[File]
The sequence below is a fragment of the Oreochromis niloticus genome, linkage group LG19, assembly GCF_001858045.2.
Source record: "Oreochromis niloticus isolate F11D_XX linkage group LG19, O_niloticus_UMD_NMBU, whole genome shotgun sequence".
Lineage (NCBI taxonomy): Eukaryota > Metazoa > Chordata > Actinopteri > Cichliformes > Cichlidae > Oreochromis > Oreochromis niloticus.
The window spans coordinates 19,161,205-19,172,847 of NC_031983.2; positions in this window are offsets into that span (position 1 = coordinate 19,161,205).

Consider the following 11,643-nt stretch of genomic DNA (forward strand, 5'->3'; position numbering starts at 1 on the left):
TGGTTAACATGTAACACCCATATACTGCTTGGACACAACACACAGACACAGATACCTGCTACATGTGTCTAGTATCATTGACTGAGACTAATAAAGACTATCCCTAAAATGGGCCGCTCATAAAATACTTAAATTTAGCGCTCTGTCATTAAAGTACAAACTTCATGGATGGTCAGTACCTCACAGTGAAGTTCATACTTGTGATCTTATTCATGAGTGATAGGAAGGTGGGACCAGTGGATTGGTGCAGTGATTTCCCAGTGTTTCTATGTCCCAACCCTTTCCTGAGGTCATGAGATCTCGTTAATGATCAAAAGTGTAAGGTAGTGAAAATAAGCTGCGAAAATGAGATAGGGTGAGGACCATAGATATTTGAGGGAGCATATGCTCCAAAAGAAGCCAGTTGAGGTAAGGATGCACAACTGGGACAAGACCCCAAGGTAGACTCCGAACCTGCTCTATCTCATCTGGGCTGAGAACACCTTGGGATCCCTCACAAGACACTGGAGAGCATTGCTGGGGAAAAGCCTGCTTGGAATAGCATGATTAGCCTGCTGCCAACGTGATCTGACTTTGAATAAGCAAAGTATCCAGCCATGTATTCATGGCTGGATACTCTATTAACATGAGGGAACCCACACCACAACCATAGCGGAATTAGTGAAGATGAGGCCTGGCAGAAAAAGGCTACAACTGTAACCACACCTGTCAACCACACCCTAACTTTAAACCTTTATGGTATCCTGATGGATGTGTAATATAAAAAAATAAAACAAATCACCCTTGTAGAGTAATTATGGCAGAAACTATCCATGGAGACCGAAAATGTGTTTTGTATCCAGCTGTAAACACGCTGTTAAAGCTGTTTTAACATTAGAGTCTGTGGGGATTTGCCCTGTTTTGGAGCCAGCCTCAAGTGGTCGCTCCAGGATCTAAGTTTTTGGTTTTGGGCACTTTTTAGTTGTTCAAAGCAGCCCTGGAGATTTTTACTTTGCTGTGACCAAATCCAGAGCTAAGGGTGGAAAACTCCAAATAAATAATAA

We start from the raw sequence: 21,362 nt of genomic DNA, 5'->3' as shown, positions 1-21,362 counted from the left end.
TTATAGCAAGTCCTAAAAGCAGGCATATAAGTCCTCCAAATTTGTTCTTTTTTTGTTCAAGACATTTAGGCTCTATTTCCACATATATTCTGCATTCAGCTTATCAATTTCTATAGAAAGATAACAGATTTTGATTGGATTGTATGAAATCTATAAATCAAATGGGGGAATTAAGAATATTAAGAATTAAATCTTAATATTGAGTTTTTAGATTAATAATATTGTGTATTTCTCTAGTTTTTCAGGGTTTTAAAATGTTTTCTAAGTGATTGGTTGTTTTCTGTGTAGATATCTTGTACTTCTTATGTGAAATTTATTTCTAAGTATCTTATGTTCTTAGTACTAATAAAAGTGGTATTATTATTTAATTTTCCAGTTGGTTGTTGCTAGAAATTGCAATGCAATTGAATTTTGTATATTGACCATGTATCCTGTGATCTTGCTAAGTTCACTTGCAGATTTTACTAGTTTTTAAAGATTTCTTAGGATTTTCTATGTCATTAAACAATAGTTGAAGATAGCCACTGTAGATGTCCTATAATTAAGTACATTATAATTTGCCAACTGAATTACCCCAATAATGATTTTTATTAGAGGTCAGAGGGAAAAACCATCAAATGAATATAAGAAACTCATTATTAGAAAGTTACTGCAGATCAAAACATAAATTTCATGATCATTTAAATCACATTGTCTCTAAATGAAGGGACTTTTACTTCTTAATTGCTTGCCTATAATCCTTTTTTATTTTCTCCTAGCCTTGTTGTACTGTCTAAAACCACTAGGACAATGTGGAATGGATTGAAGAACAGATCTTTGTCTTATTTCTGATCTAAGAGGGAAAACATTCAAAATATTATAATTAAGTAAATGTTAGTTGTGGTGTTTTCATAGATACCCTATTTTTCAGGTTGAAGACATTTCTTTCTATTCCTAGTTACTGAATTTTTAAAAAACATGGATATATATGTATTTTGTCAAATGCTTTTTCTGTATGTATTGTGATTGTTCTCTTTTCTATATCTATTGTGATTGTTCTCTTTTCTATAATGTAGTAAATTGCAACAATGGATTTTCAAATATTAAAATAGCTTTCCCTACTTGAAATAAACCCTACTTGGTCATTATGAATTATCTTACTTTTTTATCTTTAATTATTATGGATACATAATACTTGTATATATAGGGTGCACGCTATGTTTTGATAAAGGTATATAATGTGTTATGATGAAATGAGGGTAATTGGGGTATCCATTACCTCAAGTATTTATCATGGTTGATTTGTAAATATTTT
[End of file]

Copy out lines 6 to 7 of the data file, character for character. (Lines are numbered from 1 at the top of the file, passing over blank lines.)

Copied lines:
TGGTTAACATGTAACACCCATATACTGCTTGGACACAACACACAGACACAGATACCTGCTACATGTGTCTAGTATCATTGACTGAGACTAATAAAGACTATCCCTAAAATGGGCCGCTCATAAAATACTTAAATTTAGCGCTCTGTCATTAAAGTACAAACTTCATGGATGGTCAGTACCTCACAGTGAAGTTCATACTTGTGATCTTATTCATGAGTGATAGGAAGGTGGGACCAGTGGATTGGTGCAGTGATTTCCCAGTGTTTCTATGTCCCAACCCTTTCCTGAGGTCATGAGATCTCGTTAATGATCAAAAGTGTAAGGTAGTGAAAATAAGCTGCGAAAATGAGATAGGGTGAGGACCATAGATATTTGAGGGAGCATATGCTCCAAAAGAAGCCAGTTGAGGTAAGGATGCACAACTGGGACAAGACCCCAAGGTAGACTCCGAACCTGCTCTATCTCATCTGGGCTGAGAACACCTTGGGATCCCTCACAAGACACTGGAGAGCATTGCTGGGGAAAAGCCTGCTTGGAATAGCATGATTAGCCTGCTGCCAACGTGATCTGACTTTGAATAAGCAAAGTATCCAGCCATGTATTCATGGCTGGATACTCTATTAACATGAGGGAACCCACACCACAACCATAGCGGAATTAGTGAAGATGAGGCCTGGCAGAAAAAGGCTACAACTGTAACCACACCTGTCAACCACACCCTAACTTTAAACCTTTATGGTATCCTGATGGATGTGTAATATAAAAAAATAAAACAAATCACCCTTGTAGAGTAATTATGGCAGAAACTATCCATGGAGACCGAAAATGTGTTTTGTATCCAGCTGTAAACACGCTGTTAAAGCTGTTTTAACATTAGAGTCTGTGGGGATTTGCCCTGTTTTGGAGCCAGCCTCAAGTGGTCGCTCCAGGATCTAAGTTTTTGGTTTTGGGCACTTTTTAGTTGTTCAAAGCAGCCCTGGAGATTTTTACTTTGCTGTGACCAAATCCAGAGCTAAGGGTGGAAAACTCCAAATAAATAATAA

We start from the raw sequence: 21,362 nt of genomic DNA, 5'->3' as shown, positions 1-21,362 counted from the left end.